What Is Graves’ Disease?
disease is an autoimmune disorder. It causes your thyroid gland to create too
much thyroid hormone in the body. This condition is known as hyperthyroidism.
Graves’ disease is one of the most common forms of hyperthyroidism.
Graves’ disease, your immune system creates antibodies known as
thyroid-stimulating immunoglobulins. These antibodies then attach to healthy
thyroid cells. They can cause your thyroid to create too much thyroid hormone.
hormones affect many aspects of your body. These can include your nervous
system function, brain development, body temperature, and other important
left untreated, hyperthyroidism may cause weight loss, emotional liability
(uncontrollable crying, laughing, or other emotional displays), depression, and
mental or physical fatigue.
What Are the Symptoms of
disease and hyperthyroidism share many of the same symptoms. These symptoms may
- hand tremors
- weight loss
- rapid heart rate (tachycardia)
- intolerance to heat
- muscle weakness
- goiter (swelling in the thyroid gland)
- diarrhea or increased frequency in bowel movements
- difficulty sleeping
small percentage of people with Graves’ disease will experience reddened,
thickened skin around the shin area. This is a condition called Graves’
symptom you may experience is known as Graves’ ophthalmopathy. This occurs when
your eyes may seem enlarged as a result of your eyelids retracting. When this
happens, your eyes may begin to bulge from your eye sockets. The National
Institute of Diabetes and Digestive and Kidney Diseases estimates that up
to 30 percent of people who develop Graves’ disease will get a mild case of Graves’
ophthalmopathy. Up to 5 percent will get severe Graves’ ophthalmopathy.
What Causes Graves’
autoimmune disorders like Graves’ disease, the immune system begins to fight
against healthy tissues and cells in your body. Your immune system usually
produces proteins known as antibodies in order to fight against foreign
invaders like viruses and bacteria. These antibodies are produced specially to
target the specific invader. In Graves’ disease, your immune system mistakenly produces
antibodies called thyroid-stimulating immunoglobulins that target your own healthy
scientists know that people can inherit the ability to make antibodies against
their own healthy cells, they have no way to determine what causes Graves’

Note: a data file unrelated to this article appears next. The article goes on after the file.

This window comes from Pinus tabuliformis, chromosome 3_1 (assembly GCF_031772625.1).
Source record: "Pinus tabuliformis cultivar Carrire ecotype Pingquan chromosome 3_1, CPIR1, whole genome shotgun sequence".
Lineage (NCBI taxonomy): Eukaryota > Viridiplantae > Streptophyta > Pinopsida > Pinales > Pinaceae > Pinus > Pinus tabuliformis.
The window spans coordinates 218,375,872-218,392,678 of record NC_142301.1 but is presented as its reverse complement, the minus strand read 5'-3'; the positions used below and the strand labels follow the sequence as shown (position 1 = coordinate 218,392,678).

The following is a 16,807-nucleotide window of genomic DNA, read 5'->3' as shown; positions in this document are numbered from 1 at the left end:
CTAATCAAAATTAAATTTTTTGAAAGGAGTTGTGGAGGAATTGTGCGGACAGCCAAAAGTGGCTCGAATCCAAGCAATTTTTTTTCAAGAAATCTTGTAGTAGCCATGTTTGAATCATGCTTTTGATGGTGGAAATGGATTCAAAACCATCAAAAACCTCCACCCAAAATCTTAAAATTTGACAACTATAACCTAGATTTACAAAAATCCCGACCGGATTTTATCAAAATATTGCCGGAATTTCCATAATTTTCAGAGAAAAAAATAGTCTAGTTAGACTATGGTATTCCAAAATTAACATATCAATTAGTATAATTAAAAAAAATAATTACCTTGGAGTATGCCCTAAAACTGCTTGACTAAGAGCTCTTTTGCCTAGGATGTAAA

disease or who will develop it.
Who Is at Risk for Graves’
believe that these factors may affect your risk of developing Graves’ disease:
disease is typically found in people younger than 40. Your risk also increases
significantly if family members have Graves’ disease. Women develop it seven to eight
times more frequently than men.
another autoimmune disease also increases your risk for developing Grave’s
disease. Rheumatoid arthritis, diabetes mellitus, and Crohn’s disease are
examples of such autoimmune diseases.
How Is Graves’ Disease
doctor may request laboratory tests if they suspect you have Graves’ disease.
If anyone in your family has had Graves’ disease, your doctor may be able to narrow
down the diagnosis on the basis of your medical history and physical
examination. This will still need to be confirmed by thyroid blood tests. A
doctor who specializes in diseases related to hormones, known as an
endocrinologist, may handle your tests and diagnosis.
doctor may also request some of the following tests:
- blood tests
- thyroid scan
- radioactive iodine uptake test
- thyroid stimulating hormone (TSH) test
- thyroid stimulating immunoglobulin (TSI) test
combined results of these may help your doctor learn if you have Graves’
disease or another type of thyroid disorder.
How Is Graves’ Disease
treatment options are available for people with Graves’ disease:
- anti-thyroid drugs
- radioactive iodine (RAI) therapy
- thyroid surgery
doctor may suggest you use one or more of these options to treat your disorder.
drugs, such as propylthiouracil or methimazole,
may be prescribed. Beta-blockers may also be used to help reduce the effects of
your symptoms until other treatments begin to work.
Radioactive iodine therapy is one of the most
common treatments for Graves’ disease. This treatment requires you to take
doses of radioactive iodine-131. This usually requires you to swallow small
amounts in pill form. Your doctor will talk to you about any precautions you
should take with this therapy.
thyroid surgery is an option, it’s used less often. Your doctor may recommend
surgery if previous treatments haven’t worked correctly, if thyroid cancer is
suspected, or if you are a pregnant woman who can’t take anti-thyroid drugs.
surgery is necessary, your doctor may remove your entire thyroid gland to
eliminate the risk of hyperthyroidism returning. You will need thyroid hormone
replacement therapy on an ongoing basis if you opt for surgery. Speak with your
doctor to learn more about the benefits and risks of different treatment